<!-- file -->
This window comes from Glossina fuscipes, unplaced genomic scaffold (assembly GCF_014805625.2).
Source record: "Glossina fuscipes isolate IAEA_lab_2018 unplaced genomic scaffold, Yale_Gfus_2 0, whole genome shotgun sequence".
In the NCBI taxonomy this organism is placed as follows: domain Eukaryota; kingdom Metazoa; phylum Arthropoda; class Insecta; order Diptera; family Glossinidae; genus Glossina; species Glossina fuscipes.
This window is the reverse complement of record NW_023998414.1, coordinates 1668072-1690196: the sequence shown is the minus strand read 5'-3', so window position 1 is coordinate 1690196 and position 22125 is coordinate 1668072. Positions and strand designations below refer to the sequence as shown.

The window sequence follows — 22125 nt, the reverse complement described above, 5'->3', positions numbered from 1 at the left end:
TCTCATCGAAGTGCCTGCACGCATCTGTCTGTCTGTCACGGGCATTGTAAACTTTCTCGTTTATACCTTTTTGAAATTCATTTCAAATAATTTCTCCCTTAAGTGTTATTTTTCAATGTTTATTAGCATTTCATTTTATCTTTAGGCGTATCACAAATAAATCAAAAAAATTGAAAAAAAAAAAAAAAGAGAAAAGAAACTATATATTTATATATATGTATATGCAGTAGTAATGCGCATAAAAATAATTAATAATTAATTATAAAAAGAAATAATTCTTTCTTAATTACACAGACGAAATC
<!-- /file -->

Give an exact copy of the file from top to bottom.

This window comes from Glossina fuscipes, unplaced genomic scaffold (assembly GCF_014805625.2).
Source record: "Glossina fuscipes isolate IAEA_lab_2018 unplaced genomic scaffold, Yale_Gfus_2 0, whole genome shotgun sequence".
In the NCBI taxonomy this organism is placed as follows: domain Eukaryota; kingdom Metazoa; phylum Arthropoda; class Insecta; order Diptera; family Glossinidae; genus Glossina; species Glossina fuscipes.
This window is the reverse complement of record NW_023998414.1, coordinates 1668072-1690196: the sequence shown is the minus strand read 5'-3', so window position 1 is coordinate 1690196 and position 22125 is coordinate 1668072. Positions and strand designations below refer to the sequence as shown.

The window sequence follows — 22125 nt, the reverse complement described above, 5'->3', positions numbered from 1 at the left end:
TCTCATCGAAGTGCCTGCACGCATCTGTCTGTCTGTCACGGGCATTGTAAACTTTCTCGTTTATACCTTTTTGAAATTCATTTCAAATAATTTCTCCCTTAAGTGTTATTTTTCAATGTTTATTAGCATTTCATTTTATCTTTAGGCGTATCACAAATAAATCAAAAAAATTGAAAAAAAAAAAAAAAGAGAAAAGAAACTATATATTTATATATATGTATATGCAGTAGTAATGCGCATAAAAATAATTAATAATTAATTATAAAAAGAAATAATTCTTTCTTAATTACACAGACGAAATC